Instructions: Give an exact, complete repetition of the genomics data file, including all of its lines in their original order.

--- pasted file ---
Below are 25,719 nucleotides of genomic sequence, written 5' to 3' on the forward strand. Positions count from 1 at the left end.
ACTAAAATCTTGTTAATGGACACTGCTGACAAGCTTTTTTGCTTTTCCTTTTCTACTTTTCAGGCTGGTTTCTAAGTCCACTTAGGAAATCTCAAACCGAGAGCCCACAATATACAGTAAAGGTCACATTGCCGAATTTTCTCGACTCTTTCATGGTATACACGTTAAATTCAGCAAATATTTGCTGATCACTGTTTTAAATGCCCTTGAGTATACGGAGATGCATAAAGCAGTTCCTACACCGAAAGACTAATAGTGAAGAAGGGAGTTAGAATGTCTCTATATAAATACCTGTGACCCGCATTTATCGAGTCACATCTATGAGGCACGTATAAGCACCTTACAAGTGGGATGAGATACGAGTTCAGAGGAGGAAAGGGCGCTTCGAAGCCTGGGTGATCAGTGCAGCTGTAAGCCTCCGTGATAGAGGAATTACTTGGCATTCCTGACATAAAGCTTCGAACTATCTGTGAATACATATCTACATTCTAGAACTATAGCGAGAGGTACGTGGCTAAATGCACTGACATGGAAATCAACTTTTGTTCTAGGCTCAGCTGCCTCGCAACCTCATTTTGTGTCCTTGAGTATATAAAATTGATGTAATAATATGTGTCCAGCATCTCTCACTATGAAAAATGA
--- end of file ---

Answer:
Below are 25,719 nucleotides of genomic sequence, written 5' to 3' on the forward strand. Positions count from 1 at the left end.
ACTAAAATCTTGTTAATGGACACTGCTGACAAGCTTTTTTGCTTTTCCTTTTCTACTTTTCAGGCTGGTTTCTAAGTCCACTTAGGAAATCTCAAACCGAGAGCCCACAATATACAGTAAAGGTCACATTGCCGAATTTTCTCGACTCTTTCATGGTATACACGTTAAATTCAGCAAATATTTGCTGATCACTGTTTTAAATGCCCTTGAGTATACGGAGATGCATAAAGCAGTTCCTACACCGAAAGACTAATAGTGAAGAAGGGAGTTAGAATGTCTCTATATAAATACCTGTGACCCGCATTTATCGAGTCACATCTATGAGGCACGTATAAGCACCTTACAAGTGGGATGAGATACGAGTTCAGAGGAGGAAAGGGCGCTTCGAAGCCTGGGTGATCAGTGCAGCTGTAAGCCTCCGTGATAGAGGAATTACTTGGCATTCCTGACATAAAGCTTCGAACTATCTGTGAATACATATCTACATTCTAGAACTATAGCGAGAGGTACGTGGCTAAATGCACTGACATGGAAATCAACTTTTGTTCTAGGCTCAGCTGCCTCGCAACCTCATTTTGTGTCCTTGAGTATATAAAATTGATGTAATAATATGTGTCCAGCATCTCTCACTATGAAAAATGA